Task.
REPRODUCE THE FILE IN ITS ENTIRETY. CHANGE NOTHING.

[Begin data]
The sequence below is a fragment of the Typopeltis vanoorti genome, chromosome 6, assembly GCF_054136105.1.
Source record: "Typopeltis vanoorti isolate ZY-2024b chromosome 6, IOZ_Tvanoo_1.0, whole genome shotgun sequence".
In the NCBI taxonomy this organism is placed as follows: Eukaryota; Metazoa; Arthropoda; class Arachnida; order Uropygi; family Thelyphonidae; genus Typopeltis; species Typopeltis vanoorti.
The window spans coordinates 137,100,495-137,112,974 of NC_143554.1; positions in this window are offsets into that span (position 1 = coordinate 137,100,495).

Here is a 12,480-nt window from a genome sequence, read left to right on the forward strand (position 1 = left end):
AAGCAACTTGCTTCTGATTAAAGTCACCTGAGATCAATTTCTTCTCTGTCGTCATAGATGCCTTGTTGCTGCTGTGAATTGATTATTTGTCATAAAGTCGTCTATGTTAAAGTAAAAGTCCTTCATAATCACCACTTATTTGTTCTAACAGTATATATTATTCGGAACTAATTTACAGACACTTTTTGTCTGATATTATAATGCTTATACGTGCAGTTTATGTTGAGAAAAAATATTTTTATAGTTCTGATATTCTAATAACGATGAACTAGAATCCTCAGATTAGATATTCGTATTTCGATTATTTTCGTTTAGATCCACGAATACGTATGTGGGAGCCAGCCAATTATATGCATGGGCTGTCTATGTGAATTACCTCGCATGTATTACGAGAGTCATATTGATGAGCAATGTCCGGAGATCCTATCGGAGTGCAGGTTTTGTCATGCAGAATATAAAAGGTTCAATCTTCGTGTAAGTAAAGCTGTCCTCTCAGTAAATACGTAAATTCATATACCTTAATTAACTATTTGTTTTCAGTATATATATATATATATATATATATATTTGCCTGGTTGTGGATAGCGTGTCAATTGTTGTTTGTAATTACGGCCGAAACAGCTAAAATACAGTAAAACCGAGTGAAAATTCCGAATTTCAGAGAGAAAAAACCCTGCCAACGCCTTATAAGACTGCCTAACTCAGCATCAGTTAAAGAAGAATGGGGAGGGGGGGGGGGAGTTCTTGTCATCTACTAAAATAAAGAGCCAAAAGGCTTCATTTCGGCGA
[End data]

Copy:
The sequence below is a fragment of the Typopeltis vanoorti genome, chromosome 6, assembly GCF_054136105.1.
Source record: "Typopeltis vanoorti isolate ZY-2024b chromosome 6, IOZ_Tvanoo_1.0, whole genome shotgun sequence".
In the NCBI taxonomy this organism is placed as follows: Eukaryota; Metazoa; Arthropoda; class Arachnida; order Uropygi; family Thelyphonidae; genus Typopeltis; species Typopeltis vanoorti.
The window spans coordinates 137,100,495-137,112,974 of NC_143554.1; positions in this window are offsets into that span (position 1 = coordinate 137,100,495).

Here is a 12,480-nt window from a genome sequence, read left to right on the forward strand (position 1 = left end):
AAGCAACTTGCTTCTGATTAAAGTCACCTGAGATCAATTTCTTCTCTGTCGTCATAGATGCCTTGTTGCTGCTGTGAATTGATTATTTGTCATAAAGTCGTCTATGTTAAAGTAAAAGTCCTTCATAATCACCACTTATTTGTTCTAACAGTATATATTATTCGGAACTAATTTACAGACACTTTTTGTCTGATATTATAATGCTTATACGTGCAGTTTATGTTGAGAAAAAATATTTTTATAGTTCTGATATTCTAATAACGATGAACTAGAATCCTCAGATTAGATATTCGTATTTCGATTATTTTCGTTTAGATCCACGAATACGTATGTGGGAGCCAGCCAATTATATGCATGGGCTGTCTATGTGAATTACCTCGCATGTATTACGAGAGTCATATTGATGAGCAATGTCCGGAGATCCTATCGGAGTGCAGGTTTTGTCATGCAGAATATAAAAGGTTCAATCTTCGTGTAAGTAAAGCTGTCCTCTCAGTAAATACGTAAATTCATATACCTTAATTAACTATTTGTTTTCAGTATATATATATATATATATATATATATTTGCCTGGTTGTGGATAGCGTGTCAATTGTTGTTTGTAATTACGGCCGAAACAGCTAAAATACAGTAAAACCGAGTGAAAATTCCGAATTTCAGAGAGAAAAAACCCTGCCAACGCCTTATAAGACTGCCTAACTCAGCATCAGTTAAAGAAGAATGGGGAGGGGGGGGGGGAGTTCTTGTCATCTACTAAAATAAAGAGCCAAAAGGCTTCATTTCGGCGA